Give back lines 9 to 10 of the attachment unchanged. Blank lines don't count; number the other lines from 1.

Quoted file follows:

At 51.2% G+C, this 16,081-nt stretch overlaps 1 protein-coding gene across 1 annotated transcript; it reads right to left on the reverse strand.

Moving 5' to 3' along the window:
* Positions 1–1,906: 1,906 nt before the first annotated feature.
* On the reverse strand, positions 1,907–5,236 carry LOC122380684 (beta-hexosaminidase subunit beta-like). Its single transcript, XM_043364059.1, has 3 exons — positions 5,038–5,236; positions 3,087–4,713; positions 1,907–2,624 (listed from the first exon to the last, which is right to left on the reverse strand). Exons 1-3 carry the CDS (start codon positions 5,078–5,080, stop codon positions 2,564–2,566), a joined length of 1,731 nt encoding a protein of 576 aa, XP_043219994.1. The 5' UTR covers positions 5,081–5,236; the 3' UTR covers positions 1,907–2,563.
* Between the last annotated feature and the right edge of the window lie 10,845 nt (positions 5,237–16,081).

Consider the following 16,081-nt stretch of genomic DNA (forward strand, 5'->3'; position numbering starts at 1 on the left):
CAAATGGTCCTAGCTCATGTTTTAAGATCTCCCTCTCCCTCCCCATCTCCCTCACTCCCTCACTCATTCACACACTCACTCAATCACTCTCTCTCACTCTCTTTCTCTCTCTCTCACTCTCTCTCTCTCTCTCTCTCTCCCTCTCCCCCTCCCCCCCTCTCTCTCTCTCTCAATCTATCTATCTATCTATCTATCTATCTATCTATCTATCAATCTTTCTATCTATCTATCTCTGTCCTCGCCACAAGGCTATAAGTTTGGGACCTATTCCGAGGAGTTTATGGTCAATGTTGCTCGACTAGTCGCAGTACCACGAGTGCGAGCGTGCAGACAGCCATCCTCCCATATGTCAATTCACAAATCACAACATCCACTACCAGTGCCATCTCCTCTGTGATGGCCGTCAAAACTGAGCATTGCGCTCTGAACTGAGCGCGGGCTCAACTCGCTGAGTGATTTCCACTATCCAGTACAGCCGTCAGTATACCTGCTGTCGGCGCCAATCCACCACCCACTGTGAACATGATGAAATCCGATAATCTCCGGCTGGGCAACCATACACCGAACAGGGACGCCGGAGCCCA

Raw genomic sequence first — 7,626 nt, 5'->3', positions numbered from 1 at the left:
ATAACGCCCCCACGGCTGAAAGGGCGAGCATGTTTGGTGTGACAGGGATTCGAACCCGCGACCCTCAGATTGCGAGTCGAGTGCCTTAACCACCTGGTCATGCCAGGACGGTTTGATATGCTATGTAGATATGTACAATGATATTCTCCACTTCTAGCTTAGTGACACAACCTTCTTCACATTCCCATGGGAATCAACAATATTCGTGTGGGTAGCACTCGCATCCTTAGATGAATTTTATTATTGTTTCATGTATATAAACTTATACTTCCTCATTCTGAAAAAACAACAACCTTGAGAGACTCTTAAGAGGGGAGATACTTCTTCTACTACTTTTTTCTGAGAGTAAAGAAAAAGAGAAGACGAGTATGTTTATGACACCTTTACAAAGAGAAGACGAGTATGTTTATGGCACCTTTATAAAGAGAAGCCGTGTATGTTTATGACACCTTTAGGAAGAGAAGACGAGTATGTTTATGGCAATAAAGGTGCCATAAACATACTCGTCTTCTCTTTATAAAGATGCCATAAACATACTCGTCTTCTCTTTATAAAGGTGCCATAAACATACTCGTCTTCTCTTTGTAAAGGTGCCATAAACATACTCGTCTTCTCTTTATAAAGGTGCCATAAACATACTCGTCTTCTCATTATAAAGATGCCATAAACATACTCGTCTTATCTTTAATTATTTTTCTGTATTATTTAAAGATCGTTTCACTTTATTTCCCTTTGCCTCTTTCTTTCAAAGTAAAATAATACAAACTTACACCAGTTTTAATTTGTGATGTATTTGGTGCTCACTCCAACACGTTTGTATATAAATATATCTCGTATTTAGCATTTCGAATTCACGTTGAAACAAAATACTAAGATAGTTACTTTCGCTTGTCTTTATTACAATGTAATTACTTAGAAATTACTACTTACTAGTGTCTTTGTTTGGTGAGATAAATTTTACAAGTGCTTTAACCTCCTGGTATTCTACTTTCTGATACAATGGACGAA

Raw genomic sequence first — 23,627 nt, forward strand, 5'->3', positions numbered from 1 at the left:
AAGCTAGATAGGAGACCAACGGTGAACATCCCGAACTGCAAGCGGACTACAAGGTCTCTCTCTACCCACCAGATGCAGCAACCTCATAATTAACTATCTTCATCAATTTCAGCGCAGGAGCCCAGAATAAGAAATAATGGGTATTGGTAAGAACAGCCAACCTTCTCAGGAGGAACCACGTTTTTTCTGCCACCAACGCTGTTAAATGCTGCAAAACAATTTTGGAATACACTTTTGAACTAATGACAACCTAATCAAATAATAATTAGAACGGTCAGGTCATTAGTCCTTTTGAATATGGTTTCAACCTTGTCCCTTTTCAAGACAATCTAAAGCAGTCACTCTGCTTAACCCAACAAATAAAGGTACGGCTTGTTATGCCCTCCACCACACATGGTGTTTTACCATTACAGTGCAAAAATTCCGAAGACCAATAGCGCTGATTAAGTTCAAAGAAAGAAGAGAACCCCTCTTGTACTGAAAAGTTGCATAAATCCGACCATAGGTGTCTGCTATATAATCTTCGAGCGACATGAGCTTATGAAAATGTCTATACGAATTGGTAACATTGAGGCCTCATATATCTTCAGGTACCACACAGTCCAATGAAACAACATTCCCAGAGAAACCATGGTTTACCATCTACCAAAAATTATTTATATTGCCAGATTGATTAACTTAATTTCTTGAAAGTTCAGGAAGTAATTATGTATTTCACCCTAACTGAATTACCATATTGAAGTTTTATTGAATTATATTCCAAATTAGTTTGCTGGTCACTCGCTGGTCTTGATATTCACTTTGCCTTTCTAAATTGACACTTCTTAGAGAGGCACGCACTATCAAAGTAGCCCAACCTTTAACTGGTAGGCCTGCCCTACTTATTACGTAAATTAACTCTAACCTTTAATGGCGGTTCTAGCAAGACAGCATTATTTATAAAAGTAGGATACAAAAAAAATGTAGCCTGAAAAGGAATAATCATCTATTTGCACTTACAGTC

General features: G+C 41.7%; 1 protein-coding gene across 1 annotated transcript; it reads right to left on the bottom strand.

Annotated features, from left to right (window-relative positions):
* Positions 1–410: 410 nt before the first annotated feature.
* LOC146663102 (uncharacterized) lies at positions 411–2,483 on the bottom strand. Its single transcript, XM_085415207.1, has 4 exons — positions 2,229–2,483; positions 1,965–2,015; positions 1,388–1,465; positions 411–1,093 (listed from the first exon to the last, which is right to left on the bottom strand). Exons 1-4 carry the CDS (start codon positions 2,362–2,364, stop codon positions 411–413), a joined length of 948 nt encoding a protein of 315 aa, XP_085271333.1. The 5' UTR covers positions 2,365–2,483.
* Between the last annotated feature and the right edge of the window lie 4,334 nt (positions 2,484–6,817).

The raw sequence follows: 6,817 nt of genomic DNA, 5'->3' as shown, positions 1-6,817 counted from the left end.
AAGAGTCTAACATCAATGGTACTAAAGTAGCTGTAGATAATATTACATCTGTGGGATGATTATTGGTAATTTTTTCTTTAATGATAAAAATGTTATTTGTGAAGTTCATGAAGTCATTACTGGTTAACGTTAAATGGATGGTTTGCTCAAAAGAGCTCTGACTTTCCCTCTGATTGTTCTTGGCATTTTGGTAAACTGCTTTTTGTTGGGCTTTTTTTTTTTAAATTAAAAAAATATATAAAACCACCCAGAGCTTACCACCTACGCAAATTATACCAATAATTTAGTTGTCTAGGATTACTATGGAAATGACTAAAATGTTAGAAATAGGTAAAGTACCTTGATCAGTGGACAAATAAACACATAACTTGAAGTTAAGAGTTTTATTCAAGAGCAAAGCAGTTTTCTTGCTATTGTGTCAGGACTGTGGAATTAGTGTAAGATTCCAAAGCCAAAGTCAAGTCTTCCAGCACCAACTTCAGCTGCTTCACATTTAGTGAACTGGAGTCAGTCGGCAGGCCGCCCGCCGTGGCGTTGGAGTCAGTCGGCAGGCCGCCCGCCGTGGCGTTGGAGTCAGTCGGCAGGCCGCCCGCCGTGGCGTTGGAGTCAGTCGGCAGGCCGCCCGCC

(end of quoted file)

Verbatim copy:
ATAACGCCCCCACGGCTGAAAGGGCGAGCATGTTTGGTGTGACAGGGATTCGAACCCGCGACCCTCAGATTGCGAGTCGAGTGCCTTAACCACCTGGTCATGCCAGGACGGTTTGATATGCTATGTAGATATGTACAATGATATTCTCCACTTCTAGCTTAGTGACACAACCTTCTTCACATTCCCATGGGAATCAACAATATTCGTGTGGGTAGCACTCGCATCCTTAGATGAATTTTATTATTGTTTCATGTATATAAACTTATACTTCCTCATTCTGAAAAAACAACAACCTTGAGAGACTCTTAAGAGGGGAGATACTTCTTCTACTACTTTTTTCTGAGAGTAAAGAAAAAGAGAAGACGAGTATGTTTATGACACCTTTACAAAGAGAAGACGAGTATGTTTATGGCACCTTTATAAAGAGAAGCCGTGTATGTTTATGACACCTTTAGGAAGAGAAGACGAGTATGTTTATGGCAATAAAGGTGCCATAAACATACTCGTCTTCTCTTTATAAAGATGCCATAAACATACTCGTCTTCTCTTTATAAAGGTGCCATAAACATACTCGTCTTCTCTTTGTAAAGGTGCCATAAACATACTCGTCTTCTCTTTATAAAGGTGCCATAAACATACTCGTCTTCTCATTATAAAGATGCCATAAACATACTCGTCTTATCTTTAATTATTTTTCTGTATTATTTAAAGATCGTTTCACTTTATTTCCCTTTGCCTCTTTCTTTCAAAGTAAAATAATACAAACTTACACCAGTTTTAATTTGTGATGTATTTGGTGCTCACTCCAACACGTTTGTATATAAATATATCTCGTATTTAGCATTTCGAATTCACGTTGAAACAAAATACTAAGATAGTTACTTTCGCTTGTCTTTATTACAATGTAATTACTTAGAAATTACTACTTACTAGTGTCTTTGTTTGGTGAGATAAATTTTACAAGTGCTTTAACCTCCTGGTATTCTACTTTCTGATACAATGGACGAA

Raw genomic sequence first — 23,627 nt, forward strand, 5'->3', positions numbered from 1 at the left: